Magazine article American Banker

Gore Proposals Should Sit Well with Business

Magazine article American Banker

Gore Proposals Should Sit Well with Business

Article excerpt

In their "reinventing government" package, President Clinton and Vice President Gore are applying business thinking that is bound to please private-sector critics.

"Today, the central issue we face is not what government does, but how it works," the Vice President's task force said in its 169-page final report last week.

This is, at best, a dubious proposition for a government that plans to redistribute $1.42 trillion in taxpayer dollars this year and borrow another $263 billion from the public to top off the tank of government service.

The budget exceeds the entire gross domestic product of Germany, the world's third-largest economy. Today's federal government is run by 2.1 million civilian employees, 800,000 postal workers, and 1.8 million military personnel. They are largest single segment of the U.S. work force.

Defense Cuts

Those in the military are already getting squeezed by Clinton's shrinking defense budget, and an overhaul of the U.S. Postal Service is sending middle managers packing.

But federal civilian workers have been comfortably immune from the sweeping job losses experienced in the corporate sector from IBM to General Motors.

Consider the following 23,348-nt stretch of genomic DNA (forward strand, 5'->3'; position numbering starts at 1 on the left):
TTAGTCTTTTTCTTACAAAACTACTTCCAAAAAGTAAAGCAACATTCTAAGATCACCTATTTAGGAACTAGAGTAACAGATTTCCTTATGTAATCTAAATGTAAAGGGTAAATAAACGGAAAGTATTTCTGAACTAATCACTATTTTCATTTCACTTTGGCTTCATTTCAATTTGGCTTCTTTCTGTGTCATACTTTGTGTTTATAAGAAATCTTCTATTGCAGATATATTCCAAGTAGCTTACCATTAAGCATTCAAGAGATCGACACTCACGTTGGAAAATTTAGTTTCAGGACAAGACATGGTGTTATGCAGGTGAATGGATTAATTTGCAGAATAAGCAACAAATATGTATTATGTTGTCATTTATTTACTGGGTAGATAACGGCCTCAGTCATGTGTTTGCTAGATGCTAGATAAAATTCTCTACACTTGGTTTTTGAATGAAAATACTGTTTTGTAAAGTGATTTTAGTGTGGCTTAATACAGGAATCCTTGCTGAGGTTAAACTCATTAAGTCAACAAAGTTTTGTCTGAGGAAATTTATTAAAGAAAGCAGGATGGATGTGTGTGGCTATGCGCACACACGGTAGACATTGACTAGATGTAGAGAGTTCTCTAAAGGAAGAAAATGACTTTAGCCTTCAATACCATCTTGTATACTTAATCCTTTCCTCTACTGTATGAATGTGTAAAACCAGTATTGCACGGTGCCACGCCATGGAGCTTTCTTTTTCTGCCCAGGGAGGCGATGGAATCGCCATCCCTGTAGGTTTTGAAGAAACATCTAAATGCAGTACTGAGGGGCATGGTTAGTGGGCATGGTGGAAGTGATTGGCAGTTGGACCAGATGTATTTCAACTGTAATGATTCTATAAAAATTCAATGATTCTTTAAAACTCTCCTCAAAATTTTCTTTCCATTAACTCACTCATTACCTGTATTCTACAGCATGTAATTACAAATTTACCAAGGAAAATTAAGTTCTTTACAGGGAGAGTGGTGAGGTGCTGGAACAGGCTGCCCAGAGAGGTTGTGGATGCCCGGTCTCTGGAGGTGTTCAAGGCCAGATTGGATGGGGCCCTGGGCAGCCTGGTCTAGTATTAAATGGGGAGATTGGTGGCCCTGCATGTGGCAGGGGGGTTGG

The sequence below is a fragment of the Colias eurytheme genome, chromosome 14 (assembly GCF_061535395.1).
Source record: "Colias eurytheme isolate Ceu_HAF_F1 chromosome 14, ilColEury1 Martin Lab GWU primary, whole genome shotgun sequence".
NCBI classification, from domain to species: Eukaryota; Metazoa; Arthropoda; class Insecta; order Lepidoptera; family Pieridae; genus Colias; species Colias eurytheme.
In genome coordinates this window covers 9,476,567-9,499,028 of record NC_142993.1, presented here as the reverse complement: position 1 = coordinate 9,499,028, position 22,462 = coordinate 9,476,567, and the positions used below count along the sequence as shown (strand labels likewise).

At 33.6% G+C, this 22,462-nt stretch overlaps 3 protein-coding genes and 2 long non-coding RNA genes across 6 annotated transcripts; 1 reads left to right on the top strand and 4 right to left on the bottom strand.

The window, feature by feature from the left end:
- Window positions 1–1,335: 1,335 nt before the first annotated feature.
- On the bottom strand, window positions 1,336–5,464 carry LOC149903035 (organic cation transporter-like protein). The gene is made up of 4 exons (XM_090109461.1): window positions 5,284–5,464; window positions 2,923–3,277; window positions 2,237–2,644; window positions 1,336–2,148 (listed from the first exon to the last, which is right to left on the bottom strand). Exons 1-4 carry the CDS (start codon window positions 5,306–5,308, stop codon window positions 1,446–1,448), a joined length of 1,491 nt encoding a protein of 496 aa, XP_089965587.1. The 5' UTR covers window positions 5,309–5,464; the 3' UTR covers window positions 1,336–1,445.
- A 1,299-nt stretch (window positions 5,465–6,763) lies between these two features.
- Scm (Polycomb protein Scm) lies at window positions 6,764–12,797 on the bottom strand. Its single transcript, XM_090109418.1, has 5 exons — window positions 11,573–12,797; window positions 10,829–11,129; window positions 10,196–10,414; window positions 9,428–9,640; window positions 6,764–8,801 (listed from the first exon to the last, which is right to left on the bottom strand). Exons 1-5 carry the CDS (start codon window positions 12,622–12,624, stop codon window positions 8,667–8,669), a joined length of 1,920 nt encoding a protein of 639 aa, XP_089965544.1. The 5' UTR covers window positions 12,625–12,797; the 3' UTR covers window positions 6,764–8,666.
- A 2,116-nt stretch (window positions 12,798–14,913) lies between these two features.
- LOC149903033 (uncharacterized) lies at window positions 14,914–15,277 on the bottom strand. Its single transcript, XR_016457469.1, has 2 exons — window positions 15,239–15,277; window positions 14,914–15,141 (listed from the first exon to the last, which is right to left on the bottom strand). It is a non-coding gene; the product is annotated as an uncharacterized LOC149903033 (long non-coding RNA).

So the Clinton administration deserves credit for acknowledging that the way the government does business is in need of overhaul, not because of the any shortcomings among the individual employees but because a ponderous and inefficient system has been built up over the years.

12% Reduction Sought

"Counting all personnel, budget, procurement, accounting, auditing, and headquarters staff, plus supervisory personnel in field offices, there are roughly 700,000 federal employees whose job it is to manage, control, check up on, or audit others," said the Gore task force report. "This is one-third of all federal civilian employees."

The report called for eliminating through buyouts and early retirement some 250,000 federal jobs over the next five years, a 12% reduction that would bring the total civilian work force below two million for the first time since 1966. …

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